“An epic backpack trip along beautiful Yellowstone Lake to valley of the Upper Yellowstone River.”
— Tom Carter
Birding · Fall Colors · Lake · River/Creek · Views · Wildflowers · Wildlife
The Thorofare Trail passes through 3 Bear Management Areas (and near a 4th). From April 1 through Aug 10, for some sections, there is no off-trail travel allowed and certain campsites are closed. This is primarily to protect cutthroat spawning streams frequented by grizzlies. Check with the NPS before beginning your trip and use all bear precautions. This is the longest trail in Yellowstone and takes backpackers deep into the wilderness. It requires skill and planning to safely travel the trail.
The Thorofare Trail begins at Nine Mile Post, 9 mi east of Fishing Bridge on the East Entrance Road. It ends south of the Thorofare Ranger Station on the park's southern boundary, the most remote spot in the Lower 48 - more than 25 miles from the nearest road. It’s possible to continue south through Bridger-Teton National Forest to US Highway 287 or turn west on Yellowstone’s South Boundary Trail to the South Entrance.
The first 1.3 miles to Cub Creek, the trail passes through forests burned in 2003. The next 1.2 mi, from Cub Creek to Clear Creek, it passes through a forest burned in 2011. It’s interesting to see the difference in forest regeneration these 8 years make. Both Cub and Clear Creeks, and numerous other Yellowstone Lake tributaries crossed on this trail, are used by cutthroat trout leaving the lake to spawn upstream. These streams are closed to fishing until July 15, to allow grizzly bears first crack at the big 15-inch trout.
At 3.4 miles are the first decent views of Yellowstone Lake. They are short-lived, as the trail enters unburned forests at the 4-mi mark. At 6.4 mi the trail breaks out south of Park Point, crosses Meadow Creek, and closely follows the lake for almost 2 mi, affording awesome views. As you continue the most noticeable features are the Promontory, just across the Southeast Arm, and Brimstone Basin, the large white outcropping to the southeast.
The trail crosses Columbine Creek at 9.5 miles. The next nice views of the lake are at Terrace Point, at 15.2 mi. Here early geologists found evidence of several former beaches proving the lake was once 160 feet higher. As you approach Beaverdam Creek (at 17.6 mi) views of the Yellowstone River delta become impressive and Colter Peak dominates the skyline to the SE.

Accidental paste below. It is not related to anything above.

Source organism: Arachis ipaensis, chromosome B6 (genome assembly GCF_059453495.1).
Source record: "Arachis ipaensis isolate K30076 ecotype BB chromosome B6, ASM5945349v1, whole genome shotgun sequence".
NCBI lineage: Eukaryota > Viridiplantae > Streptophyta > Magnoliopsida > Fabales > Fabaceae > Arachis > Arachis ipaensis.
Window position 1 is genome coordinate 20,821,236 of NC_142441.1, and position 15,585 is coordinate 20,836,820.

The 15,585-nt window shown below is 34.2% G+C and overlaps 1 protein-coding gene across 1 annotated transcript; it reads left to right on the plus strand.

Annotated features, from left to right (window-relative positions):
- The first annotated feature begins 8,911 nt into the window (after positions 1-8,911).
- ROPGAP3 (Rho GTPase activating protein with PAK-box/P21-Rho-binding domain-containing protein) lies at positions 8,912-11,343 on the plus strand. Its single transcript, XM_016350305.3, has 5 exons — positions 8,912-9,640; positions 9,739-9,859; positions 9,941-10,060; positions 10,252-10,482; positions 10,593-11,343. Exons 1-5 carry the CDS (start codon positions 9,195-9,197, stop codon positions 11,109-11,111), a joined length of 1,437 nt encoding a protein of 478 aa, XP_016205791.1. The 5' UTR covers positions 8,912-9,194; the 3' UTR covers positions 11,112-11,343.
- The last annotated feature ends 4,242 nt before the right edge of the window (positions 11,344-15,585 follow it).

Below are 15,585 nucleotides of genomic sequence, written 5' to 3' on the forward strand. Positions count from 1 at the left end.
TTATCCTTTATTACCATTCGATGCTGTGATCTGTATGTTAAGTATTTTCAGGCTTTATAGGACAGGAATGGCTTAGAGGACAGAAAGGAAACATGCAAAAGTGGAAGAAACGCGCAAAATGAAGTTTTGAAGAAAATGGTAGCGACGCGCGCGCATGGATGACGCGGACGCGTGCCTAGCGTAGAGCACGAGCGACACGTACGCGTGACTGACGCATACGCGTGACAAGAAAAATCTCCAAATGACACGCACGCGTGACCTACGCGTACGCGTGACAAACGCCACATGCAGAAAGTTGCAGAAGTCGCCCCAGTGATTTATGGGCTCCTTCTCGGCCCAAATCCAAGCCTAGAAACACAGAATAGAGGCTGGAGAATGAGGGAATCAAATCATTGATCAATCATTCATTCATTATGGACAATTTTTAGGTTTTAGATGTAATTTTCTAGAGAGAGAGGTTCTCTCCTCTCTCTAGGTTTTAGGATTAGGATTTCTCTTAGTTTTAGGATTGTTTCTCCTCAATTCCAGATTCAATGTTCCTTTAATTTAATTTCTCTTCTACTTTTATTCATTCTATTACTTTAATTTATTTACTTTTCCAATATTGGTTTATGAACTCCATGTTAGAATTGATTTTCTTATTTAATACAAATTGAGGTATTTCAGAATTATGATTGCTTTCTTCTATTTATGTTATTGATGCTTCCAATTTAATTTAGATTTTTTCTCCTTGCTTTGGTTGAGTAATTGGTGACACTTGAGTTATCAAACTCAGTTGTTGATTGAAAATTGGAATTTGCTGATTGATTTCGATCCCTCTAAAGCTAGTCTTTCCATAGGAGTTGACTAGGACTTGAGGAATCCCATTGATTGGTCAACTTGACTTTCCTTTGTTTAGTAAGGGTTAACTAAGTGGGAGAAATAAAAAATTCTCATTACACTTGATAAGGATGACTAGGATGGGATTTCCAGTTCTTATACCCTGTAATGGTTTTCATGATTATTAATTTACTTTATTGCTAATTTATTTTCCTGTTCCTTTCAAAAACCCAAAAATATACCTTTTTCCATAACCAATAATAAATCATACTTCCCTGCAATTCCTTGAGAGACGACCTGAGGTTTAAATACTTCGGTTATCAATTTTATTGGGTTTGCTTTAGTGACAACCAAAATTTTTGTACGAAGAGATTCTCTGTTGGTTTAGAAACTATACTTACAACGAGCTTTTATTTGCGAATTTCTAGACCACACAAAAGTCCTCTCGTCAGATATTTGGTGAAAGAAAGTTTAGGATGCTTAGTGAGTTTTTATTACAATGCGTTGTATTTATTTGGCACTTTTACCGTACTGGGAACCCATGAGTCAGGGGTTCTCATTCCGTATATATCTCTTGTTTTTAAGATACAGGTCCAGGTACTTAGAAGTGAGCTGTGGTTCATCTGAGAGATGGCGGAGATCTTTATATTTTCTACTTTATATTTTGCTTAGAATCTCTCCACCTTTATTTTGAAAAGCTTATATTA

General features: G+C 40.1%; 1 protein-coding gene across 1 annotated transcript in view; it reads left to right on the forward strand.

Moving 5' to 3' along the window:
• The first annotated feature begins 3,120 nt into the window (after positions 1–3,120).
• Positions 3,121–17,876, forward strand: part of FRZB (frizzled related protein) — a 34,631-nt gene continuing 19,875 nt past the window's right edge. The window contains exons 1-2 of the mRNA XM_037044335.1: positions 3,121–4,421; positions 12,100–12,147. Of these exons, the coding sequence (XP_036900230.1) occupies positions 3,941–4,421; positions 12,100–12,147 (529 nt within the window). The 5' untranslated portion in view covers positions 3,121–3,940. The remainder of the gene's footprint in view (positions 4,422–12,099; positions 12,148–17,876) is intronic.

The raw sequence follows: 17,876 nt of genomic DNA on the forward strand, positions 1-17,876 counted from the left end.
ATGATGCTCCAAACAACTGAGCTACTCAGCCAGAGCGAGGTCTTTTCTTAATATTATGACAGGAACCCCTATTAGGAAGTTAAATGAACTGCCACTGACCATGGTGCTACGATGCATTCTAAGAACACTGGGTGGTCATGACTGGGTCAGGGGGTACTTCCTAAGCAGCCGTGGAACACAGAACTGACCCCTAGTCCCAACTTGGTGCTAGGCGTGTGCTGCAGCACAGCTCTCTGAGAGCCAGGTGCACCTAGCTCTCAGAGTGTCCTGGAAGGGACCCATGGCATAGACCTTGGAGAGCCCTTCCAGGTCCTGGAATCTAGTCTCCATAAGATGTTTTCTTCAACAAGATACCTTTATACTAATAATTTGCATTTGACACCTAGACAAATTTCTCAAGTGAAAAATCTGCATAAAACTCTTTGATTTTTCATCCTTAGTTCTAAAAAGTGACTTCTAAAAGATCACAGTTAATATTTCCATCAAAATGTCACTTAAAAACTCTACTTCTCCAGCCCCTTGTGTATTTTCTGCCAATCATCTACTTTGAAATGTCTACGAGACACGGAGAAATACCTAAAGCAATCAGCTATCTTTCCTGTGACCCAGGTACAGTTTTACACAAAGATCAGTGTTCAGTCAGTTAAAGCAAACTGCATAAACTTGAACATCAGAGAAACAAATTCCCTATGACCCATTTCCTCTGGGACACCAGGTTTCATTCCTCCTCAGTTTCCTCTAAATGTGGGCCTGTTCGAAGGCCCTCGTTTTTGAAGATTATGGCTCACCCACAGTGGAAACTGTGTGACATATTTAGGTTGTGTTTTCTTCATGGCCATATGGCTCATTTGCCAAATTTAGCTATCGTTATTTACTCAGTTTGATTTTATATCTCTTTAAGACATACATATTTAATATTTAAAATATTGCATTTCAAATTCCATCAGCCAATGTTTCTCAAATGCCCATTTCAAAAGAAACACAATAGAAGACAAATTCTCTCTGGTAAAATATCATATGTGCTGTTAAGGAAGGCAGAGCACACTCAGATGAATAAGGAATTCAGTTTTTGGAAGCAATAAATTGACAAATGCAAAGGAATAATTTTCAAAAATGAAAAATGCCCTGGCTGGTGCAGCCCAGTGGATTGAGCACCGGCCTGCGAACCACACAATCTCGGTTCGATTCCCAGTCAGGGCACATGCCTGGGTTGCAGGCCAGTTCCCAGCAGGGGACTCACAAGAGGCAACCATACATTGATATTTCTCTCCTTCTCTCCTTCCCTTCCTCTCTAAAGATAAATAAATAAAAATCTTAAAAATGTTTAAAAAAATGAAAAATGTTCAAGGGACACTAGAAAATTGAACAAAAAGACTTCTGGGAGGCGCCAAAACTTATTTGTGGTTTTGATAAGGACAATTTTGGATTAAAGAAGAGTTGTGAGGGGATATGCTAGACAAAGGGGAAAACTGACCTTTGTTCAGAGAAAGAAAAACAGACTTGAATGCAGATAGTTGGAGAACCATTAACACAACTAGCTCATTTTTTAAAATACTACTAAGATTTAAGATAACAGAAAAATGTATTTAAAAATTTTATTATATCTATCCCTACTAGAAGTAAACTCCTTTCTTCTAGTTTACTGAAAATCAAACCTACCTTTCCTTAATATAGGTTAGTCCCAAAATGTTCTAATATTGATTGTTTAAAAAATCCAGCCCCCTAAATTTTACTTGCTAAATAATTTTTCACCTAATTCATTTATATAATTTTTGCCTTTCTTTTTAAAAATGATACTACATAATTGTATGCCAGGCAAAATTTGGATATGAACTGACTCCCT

The trail passes Cabin Creek Patrol Cabin and Lower Ford Trail
, and reaches the banks of the Yellowstone at 20.6 miles. From here the rare beauty of the Upper Yellowstone begins to unfold. The trail continues through forests burned in 1988 and crosses Trappers Creek at 23.5 mi. Above you to the to the SE is distinctive Turret Mountain. At 26.2 mi cross Mountain Creek (trails to the left lead to Eagle Pass). The next 3 mi, several scenic spur trails lead to campsites on the Yellowstone River.
The trail passes the three the fingers of The Trident, crosses Cliff and Escarpment creeks (between the fingers), and at 33.2 miles reaches the Thorofare Ranger Station. The trail continues another .9 miles and ends at the park boundary.
Thanks to guidebook author, Tom Carter, for sharing this trail description. To learn more about visiting Yellowstone, check out his book, Day Hiking Yellowstone
Flora & Fauna
Excellent chances to see moose in the many willow-choked creeks that are crossed and in the Yellowstone River delta. Also expect to see elk and even a grizzly bear. Birds include bald eagles in the Southeast Arm and sandhill crane in the meadows of the upper Yellowstone. Also chances to see the beautiful white Mariposa (or Sego) Lily, especially around Terrace Point.